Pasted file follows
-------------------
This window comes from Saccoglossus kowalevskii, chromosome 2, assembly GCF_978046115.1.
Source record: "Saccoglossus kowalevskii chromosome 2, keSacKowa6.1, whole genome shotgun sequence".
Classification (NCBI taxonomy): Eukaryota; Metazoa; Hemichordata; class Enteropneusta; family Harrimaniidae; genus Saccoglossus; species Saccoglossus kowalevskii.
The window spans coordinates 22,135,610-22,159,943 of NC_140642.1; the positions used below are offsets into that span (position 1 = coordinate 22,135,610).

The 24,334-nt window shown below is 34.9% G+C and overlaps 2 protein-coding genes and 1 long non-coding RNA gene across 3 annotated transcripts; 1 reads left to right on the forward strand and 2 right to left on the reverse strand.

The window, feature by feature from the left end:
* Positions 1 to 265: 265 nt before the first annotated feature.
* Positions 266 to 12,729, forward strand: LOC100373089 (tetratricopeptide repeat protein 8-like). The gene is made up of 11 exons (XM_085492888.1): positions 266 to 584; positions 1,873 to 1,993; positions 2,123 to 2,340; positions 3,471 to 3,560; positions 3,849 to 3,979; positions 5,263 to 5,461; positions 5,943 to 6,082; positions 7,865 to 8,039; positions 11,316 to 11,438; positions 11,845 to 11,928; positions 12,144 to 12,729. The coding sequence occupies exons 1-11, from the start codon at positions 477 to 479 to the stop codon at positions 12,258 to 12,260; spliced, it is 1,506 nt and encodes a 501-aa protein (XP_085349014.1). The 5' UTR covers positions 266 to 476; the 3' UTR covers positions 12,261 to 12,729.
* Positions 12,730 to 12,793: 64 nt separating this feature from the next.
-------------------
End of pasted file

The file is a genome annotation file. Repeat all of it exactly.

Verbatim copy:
This window comes from Saccoglossus kowalevskii, chromosome 2, assembly GCF_978046115.1.
Source record: "Saccoglossus kowalevskii chromosome 2, keSacKowa6.1, whole genome shotgun sequence".
Classification (NCBI taxonomy): Eukaryota; Metazoa; Hemichordata; class Enteropneusta; family Harrimaniidae; genus Saccoglossus; species Saccoglossus kowalevskii.
The window spans coordinates 22,135,610-22,159,943 of NC_140642.1; the positions used below are offsets into that span (position 1 = coordinate 22,135,610).

The 24,334-nt window shown below is 34.9% G+C and overlaps 2 protein-coding genes and 1 long non-coding RNA gene across 3 annotated transcripts; 1 reads left to right on the forward strand and 2 right to left on the reverse strand.

The window, feature by feature from the left end:
* Positions 1 to 265: 265 nt before the first annotated feature.
* Positions 266 to 12,729, forward strand: LOC100373089 (tetratricopeptide repeat protein 8-like). The gene is made up of 11 exons (XM_085492888.1): positions 266 to 584; positions 1,873 to 1,993; positions 2,123 to 2,340; positions 3,471 to 3,560; positions 3,849 to 3,979; positions 5,263 to 5,461; positions 5,943 to 6,082; positions 7,865 to 8,039; positions 11,316 to 11,438; positions 11,845 to 11,928; positions 12,144 to 12,729. The coding sequence occupies exons 1-11, from the start codon at positions 477 to 479 to the stop codon at positions 12,258 to 12,260; spliced, it is 1,506 nt and encodes a 501-aa protein (XP_085349014.1). The 5' UTR covers positions 266 to 476; the 3' UTR covers positions 12,261 to 12,729.
* Positions 12,730 to 12,793: 64 nt separating this feature from the next.